I was six years old and my mother had worked for weeks sewing the Halloween costume I asked for. Finally, the long-awaited day arrived. My mother dressed me in my full-length black witch costume, painted my face green, and topped it all off with a big, black pointy hat. I was so excited! I could hardly wait to see how I looked. After she finished the final touches and was satisfied everything was perfect, she let me lose to run to the bathroom where I took one look in the mirror and burst into tears.
Bewildered, my mother rushed to my side, “Sweetheart, what’s wrong?”
Sobbing uncontrollably, I stammered, “Mommy, I’m ugly!”
She didn’t remind me I asked to be a witch. She didn’t try to talk me into liking the costume she had worked so hard to create. She didn’t even scold me for the likelihood this would make us all late. I only remember her tenderly bending down to ask me one question. “Honey, what do you want to be?”
“A princess,” I sniveled as she wiped away my tears.
Performing a mental inventory of all her sewing and craft supplies, she looked back down into my tear-swept face, “How about I make you into a beautiful bride?”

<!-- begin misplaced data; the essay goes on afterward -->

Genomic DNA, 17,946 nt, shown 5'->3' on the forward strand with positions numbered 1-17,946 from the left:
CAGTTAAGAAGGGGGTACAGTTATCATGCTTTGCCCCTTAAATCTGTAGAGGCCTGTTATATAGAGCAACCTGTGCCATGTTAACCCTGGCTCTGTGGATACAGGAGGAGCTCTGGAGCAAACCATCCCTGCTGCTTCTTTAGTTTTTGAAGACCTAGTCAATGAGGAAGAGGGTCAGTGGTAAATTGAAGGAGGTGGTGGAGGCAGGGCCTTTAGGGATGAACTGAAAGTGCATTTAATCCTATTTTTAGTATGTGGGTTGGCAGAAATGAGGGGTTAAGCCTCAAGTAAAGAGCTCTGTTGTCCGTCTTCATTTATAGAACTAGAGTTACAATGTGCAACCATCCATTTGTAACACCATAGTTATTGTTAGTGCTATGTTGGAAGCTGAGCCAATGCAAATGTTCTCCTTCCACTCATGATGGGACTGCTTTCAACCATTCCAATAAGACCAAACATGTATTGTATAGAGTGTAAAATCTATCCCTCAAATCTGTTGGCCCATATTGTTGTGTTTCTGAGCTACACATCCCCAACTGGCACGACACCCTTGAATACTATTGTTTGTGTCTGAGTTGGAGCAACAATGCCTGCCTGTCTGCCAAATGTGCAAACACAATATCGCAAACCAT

To this day, I still don’t know how she transformed her black caped, green-streaked, sad little witch into a white-laced, blushing, flower-laden bride. But what puzzles me, even more, is why do we, as adults, still suffer with the same kinds of struggles? We spend our days trying to conform to the image society tells us is acceptable, and then we’re all miserable, each trying to live a life we were never designed for.
Deep, deep down, if we’re truly honest with ourselves, we all grew up with a dream of being a prince or princess, hero or heroine: men who fight for justice and protect the innocent, and women who long to be cherished and loved.
But somewhere down the road, we put on the masks, trying desperately to fit into a world that no longer resembles the one God intended for us. When sin poisoned the human race and the world and all that was in it, everything turned upside down. Right became wrong, and wrong became right, and only through the eyes of a six-year-old could we see that a little girl is just not meant to be an ugly witch, but rather a beautiful princess-bride.